Thursday, June 28, 2007

10 Tips to Help Protect Pets on the Forth of July

As you might expect, the forth of July can be hell for cats and dogs. The tips below provide a few steps that can be taken to help alleviate the situation.


The Fourth is no fun for many pets

Thursday, June 28, 2007
By Linda Wilson Fuoco, Pittsburgh Post-Gazette

The hiss, pop and crackle of July 4 fireworks can be terrifying or even deadly for dogs and other pets.

Online only

For more news you can use about pets, read Pet Tales Journal

Animals can be hurt by sparklers, cherry bombs and other kinds of fireworks set off in residential neighborhoods.

A lot of people don't realize that every year dogs and cats, terrified by fireworks, escape from their houses and yards. Many are never found, and some run out into roads and are killed by cars.

Warnings have been sent out by many animal organizations. The best of the batch this year comes from Purdue University's School of Veterinary Medicine.

"Owners need to use common sense when letting their pet join in the festivities," said Lorriane Corriveau, wellness veterinarian at the school in West Lafayette, Ind.

"Some dogs love to chase those spinning and swirling objects on the ground. Others are traumatized by loud noises. Owners can help with tricks that can be as simple as putting cotton in their pet's ears to muffle the sound."

Here are 10 tips from Dr. Corriveau:

Never leave pets alone outdoors, even if tethered or fenced. Dogs, especially, may escape and become lost. They may injure themselves by chewing or choking on their leashes. Keep small pets indoors and horses in their stalls.

Make sure all sharp objects are removed from enclosures.

Turn on the radio or TV for distraction.

Do not take pets to fireworks displays.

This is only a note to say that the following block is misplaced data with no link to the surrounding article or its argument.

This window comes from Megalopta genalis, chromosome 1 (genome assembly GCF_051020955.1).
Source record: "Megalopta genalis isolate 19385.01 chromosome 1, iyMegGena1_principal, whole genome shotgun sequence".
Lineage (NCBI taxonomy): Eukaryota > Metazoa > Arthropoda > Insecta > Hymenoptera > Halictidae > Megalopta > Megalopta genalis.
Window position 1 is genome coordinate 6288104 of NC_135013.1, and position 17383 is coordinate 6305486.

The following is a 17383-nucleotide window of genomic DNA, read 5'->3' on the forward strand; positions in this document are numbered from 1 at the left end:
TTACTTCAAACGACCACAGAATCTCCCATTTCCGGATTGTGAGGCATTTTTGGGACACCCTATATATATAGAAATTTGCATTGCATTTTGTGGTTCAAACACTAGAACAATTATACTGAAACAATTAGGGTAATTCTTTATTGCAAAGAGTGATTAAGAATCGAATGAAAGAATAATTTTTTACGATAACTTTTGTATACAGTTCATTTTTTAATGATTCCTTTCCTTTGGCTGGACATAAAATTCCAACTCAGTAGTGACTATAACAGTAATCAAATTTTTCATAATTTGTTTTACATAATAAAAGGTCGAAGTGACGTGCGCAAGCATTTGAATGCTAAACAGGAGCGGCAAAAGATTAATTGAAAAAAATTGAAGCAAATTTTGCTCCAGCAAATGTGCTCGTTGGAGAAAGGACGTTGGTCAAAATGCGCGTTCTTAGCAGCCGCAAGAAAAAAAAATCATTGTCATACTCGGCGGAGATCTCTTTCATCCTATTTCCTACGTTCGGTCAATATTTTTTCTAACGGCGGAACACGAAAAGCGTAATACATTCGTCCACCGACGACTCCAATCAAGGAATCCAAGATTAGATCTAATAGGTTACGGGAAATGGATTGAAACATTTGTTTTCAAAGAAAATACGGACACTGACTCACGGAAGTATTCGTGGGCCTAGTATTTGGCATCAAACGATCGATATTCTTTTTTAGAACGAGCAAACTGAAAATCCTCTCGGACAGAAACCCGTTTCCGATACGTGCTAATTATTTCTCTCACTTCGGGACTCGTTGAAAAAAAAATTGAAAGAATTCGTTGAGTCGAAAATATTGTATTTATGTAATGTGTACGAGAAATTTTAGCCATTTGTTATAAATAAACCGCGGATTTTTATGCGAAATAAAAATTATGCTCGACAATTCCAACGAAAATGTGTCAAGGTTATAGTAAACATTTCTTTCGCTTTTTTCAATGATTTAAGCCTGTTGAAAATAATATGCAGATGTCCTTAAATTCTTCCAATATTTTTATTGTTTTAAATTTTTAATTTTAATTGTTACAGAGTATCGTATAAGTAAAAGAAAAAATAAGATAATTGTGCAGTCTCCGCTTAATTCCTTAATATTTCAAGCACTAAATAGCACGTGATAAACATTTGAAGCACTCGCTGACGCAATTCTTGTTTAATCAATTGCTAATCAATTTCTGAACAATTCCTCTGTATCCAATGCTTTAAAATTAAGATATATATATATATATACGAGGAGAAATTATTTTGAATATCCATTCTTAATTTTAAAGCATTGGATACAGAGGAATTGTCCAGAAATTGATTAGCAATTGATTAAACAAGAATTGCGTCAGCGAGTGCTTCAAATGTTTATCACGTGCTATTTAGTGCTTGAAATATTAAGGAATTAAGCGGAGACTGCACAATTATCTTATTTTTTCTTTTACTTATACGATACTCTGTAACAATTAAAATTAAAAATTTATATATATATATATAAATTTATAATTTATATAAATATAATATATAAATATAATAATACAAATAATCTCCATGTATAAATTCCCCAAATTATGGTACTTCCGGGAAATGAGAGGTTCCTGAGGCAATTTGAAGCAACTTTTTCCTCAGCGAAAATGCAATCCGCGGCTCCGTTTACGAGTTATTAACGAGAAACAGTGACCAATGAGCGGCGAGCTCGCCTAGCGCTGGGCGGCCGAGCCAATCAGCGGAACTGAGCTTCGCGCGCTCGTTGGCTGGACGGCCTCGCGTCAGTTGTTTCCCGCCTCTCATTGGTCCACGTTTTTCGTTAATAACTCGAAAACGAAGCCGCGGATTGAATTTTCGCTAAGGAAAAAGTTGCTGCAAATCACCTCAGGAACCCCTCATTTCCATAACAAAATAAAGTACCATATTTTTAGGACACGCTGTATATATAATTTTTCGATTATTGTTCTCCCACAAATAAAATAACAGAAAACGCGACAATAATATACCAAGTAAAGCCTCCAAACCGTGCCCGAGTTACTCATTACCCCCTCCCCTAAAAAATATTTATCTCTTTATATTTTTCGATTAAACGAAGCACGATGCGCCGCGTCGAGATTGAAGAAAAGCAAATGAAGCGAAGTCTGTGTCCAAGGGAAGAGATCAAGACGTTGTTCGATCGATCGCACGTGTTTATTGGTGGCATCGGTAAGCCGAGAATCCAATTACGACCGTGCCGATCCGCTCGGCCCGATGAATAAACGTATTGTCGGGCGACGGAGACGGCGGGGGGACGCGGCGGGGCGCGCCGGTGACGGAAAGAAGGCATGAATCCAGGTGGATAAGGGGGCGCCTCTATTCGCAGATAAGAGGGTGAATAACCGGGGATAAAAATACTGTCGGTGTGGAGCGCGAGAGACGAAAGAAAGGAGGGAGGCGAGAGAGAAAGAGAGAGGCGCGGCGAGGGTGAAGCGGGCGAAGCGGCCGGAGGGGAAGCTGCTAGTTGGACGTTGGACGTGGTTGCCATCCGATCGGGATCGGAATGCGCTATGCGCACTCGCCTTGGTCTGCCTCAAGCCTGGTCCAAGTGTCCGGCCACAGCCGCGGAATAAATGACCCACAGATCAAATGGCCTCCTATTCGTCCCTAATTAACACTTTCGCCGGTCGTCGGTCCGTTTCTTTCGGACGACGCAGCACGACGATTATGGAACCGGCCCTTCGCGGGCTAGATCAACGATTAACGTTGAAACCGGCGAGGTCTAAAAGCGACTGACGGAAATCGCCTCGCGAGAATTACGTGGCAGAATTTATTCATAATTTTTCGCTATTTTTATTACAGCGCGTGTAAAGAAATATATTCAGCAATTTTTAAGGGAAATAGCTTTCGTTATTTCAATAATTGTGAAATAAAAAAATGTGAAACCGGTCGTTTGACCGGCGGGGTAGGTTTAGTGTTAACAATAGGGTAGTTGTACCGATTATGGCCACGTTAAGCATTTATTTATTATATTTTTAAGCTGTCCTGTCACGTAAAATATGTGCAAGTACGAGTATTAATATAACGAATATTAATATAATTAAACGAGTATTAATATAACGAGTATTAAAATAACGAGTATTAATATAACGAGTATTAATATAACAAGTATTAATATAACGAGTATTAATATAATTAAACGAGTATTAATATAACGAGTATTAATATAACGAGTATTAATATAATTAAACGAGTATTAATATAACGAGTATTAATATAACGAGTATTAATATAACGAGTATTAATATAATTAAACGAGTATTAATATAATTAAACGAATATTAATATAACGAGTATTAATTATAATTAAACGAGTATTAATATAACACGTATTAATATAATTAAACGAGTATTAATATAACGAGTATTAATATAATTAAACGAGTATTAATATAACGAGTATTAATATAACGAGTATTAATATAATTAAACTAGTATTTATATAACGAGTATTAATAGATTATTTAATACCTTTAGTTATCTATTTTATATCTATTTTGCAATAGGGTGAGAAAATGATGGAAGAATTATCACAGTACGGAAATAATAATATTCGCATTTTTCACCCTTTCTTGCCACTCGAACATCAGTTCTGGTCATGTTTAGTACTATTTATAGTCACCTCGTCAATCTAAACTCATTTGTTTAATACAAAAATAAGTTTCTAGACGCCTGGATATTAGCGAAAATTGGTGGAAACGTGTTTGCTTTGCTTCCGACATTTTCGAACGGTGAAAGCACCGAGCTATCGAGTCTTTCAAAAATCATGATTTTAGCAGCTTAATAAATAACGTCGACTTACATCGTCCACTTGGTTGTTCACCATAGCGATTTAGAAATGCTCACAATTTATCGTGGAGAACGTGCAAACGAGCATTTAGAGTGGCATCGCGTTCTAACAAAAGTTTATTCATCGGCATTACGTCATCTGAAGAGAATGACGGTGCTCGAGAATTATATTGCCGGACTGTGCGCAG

Do not leave a pet unattended in a car.

If a pet must be outside during July 4 festivities, make sure it is leashed or in a carrier.

Protect animals from children who may not realize that waving sparklers near a pet could upset the animal.

Keep ID tags current so the pet can be reunited with owners if loud noises cause it to run away.

Owners of dogs, cats or horses that have a history of being frightened during thunderstorms or fireworks should ask their veterinarian about administering sedatives or tranquilizers before the noise starts. Noise phobias can get worse with age.

Pick up leftover sparklers and other sharp objects when the festivities are over.

Tips come from many sources, including Going Home Greyhounds, the local group that finds homes for retired racing dogs.

Put a T-shirt that has been worn by a family member on your dog or in the dog's bed when you know the dog might be facing a stressful situation. This simple solution sometimes works wonders because the scent of the people they love can be very soothing for dogs.

So what's the deal with cats and with some of the people who own cats?

I'm talking about the endless flood of cats and kittens that are taken to animal shelters and animal rescues. I'm talking about the cats that are dumped in wooded areas and in some neighborhoods.

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